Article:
Just as it is with soft chi kung the control and manipulation of the breathing is fundamental to hard chi kung training
practices. The normal abdominal breathing used in soft chi kung, which is considered to be yin breathing, is simply reversed
to give a yang breathing method with is known simply as reverse abdominal breathing, or more poetically as Wu Huo, or Martial
Fire due to its use in the martial arts.
To perform Wu Huo the lower abdomen is drawn inwards during a short intense inhalation, and the breath is held
high in the expanded chest; the exhalation should if possible be longer than the inhalation, and the lower abdomen expands
outwards as the air is let out of the lungs.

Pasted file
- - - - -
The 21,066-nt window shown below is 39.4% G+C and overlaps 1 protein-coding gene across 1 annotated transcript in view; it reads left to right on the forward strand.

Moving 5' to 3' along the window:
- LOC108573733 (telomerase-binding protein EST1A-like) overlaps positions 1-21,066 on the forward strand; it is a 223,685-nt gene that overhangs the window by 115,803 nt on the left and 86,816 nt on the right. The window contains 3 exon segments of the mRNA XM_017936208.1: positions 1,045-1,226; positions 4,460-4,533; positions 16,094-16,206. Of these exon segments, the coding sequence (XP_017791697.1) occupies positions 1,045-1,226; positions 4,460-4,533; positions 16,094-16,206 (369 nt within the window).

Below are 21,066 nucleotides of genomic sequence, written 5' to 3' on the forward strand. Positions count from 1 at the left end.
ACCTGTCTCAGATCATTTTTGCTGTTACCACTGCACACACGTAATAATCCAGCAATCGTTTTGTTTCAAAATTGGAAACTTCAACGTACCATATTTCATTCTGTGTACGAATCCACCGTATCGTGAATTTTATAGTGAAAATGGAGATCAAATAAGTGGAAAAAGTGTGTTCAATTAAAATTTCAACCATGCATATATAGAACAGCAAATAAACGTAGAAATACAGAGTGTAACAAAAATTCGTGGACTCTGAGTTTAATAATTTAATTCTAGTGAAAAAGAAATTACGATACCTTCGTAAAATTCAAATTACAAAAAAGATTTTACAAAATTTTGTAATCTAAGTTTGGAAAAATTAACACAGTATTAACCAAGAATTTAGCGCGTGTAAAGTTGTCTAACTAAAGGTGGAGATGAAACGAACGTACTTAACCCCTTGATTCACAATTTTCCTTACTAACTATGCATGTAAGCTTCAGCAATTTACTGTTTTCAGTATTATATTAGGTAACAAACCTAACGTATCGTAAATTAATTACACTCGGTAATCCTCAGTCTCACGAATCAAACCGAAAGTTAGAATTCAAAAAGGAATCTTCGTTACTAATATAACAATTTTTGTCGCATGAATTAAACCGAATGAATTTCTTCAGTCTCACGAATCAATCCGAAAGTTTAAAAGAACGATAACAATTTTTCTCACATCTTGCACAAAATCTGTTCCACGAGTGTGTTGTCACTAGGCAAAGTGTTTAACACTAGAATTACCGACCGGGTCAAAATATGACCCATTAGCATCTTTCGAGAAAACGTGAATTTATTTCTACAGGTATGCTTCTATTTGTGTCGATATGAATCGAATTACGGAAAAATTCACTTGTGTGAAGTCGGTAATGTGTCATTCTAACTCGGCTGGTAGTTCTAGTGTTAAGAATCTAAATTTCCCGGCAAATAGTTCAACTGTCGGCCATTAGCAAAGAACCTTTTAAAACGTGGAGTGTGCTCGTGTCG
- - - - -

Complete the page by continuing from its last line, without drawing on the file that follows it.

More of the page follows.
This kind of breathing energises the muscles and excites the mind and the emotions. It can be used prior to physical
exertion (training, fighting or anything else) to raise energy levels and to get yourself 'psyched up'. When used during physical
exertion the breath is often held mid point in the exhalation for the duration of the movement to hold chi in the muscles;
a classic example of this is when lifting a heavy weight. When used in conjunction with a strike in martial arts the exhalation
is necessarily shorter and is often accompanied with a shout. The use of vocals in martial arts is common and there are different
sounds used for different purposes, and sounds are placed in the general categories of yin and yang; typical yang sounds which
are most often used in hard chi kung to accompany strikes are Yah, Hah, Hesh / Resh and Her-it.